Of Day, Of Night
The new issue of Cambridge University's Gown has a fine review of Megan Heyward's Of Day, Of Night. Rose Hepworth writes that Of Day, Of Night is a
reassuring, faith-restoring new media [work] in which the reader is no longer a casualty in the crossfire between a compelling narrative and interactivity. Megan Heyward brings about a harmonious coexistence, which is skillfully braided together.
Hepworth does a lovely job of exploring the way Of Day, Of Night relates to Shelley Jackson's hypertext, Patchwork Girl. Both hypertexts are concerned with the difference between the reader's choices, the writer's choices, and the character's choices. Both gain narrative intensity from the contrast. But Hepworth observes that
Whereas Jackson's text and protagonist draw strength from the visibility of their seams, it is the seamless nature of Heyward's text that beckons and bewitches.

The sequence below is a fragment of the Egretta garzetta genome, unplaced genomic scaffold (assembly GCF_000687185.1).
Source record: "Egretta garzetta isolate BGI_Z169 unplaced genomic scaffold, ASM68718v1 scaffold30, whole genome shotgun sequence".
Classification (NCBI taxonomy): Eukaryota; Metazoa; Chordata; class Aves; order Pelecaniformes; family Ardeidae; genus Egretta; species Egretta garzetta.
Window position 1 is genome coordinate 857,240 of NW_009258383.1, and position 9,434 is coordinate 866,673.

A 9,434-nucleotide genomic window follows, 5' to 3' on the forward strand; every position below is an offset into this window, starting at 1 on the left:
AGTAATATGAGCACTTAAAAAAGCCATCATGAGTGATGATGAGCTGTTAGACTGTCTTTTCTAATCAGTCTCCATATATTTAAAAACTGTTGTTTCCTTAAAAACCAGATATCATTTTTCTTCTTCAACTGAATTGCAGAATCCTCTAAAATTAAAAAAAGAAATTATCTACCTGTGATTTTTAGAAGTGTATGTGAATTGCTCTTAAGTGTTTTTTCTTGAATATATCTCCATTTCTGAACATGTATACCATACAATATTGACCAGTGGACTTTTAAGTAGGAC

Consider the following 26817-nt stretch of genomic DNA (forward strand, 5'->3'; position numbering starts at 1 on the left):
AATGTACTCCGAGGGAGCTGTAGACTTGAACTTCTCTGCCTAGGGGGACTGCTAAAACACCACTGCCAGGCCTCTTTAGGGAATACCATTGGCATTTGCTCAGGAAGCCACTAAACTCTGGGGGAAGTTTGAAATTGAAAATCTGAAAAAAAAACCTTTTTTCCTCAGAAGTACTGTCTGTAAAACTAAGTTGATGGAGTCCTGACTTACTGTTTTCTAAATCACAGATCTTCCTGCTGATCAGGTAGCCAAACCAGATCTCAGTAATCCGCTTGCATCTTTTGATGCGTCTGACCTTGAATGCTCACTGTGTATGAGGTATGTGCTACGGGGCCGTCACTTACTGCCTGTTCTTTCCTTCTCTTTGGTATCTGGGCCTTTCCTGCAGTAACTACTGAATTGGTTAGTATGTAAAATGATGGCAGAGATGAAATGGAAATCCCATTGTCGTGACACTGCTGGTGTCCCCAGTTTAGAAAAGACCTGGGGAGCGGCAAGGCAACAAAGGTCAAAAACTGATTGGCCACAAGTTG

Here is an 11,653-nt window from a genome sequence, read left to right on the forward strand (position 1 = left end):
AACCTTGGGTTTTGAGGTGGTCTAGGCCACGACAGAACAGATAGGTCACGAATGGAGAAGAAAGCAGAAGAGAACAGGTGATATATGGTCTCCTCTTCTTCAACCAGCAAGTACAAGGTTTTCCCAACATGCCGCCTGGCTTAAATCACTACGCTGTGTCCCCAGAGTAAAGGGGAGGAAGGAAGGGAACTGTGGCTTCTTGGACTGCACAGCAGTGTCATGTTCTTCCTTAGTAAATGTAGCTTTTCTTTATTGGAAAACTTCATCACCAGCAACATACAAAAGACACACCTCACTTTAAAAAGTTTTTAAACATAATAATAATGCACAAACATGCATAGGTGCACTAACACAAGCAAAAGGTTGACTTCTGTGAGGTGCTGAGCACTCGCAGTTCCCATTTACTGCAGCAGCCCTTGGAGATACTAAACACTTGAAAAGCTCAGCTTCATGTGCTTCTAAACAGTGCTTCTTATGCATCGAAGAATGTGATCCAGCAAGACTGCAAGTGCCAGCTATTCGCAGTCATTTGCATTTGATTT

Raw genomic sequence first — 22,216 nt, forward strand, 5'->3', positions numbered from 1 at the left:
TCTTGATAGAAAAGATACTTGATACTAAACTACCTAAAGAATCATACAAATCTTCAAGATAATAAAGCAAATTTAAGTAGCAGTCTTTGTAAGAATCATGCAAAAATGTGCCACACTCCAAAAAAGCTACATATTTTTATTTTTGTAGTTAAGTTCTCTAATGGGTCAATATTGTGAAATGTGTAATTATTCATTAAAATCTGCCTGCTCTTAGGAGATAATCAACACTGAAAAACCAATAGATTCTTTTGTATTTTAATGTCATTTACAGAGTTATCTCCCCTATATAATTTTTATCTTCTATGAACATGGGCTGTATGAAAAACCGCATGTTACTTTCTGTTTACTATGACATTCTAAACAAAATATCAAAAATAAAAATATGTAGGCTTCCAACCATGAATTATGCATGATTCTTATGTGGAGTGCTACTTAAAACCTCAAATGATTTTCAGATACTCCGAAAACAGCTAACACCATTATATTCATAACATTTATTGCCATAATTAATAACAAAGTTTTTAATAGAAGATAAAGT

I think that "seamless" is not precisely right here. Cinema can be seamless, but I think interaction necessarily exposes articulation. But Jackson revels in exposing the stitches, while Heyward's joinery is careful and fine: you can see her dovetails and enjoy them, but they are tightly pegged, sanded, and polished.
Navigating the world of Megan Heyward's of day, of night is to experience the succulent, polyphylectic language of new media writing at its beautiful, poetic, and compelling best.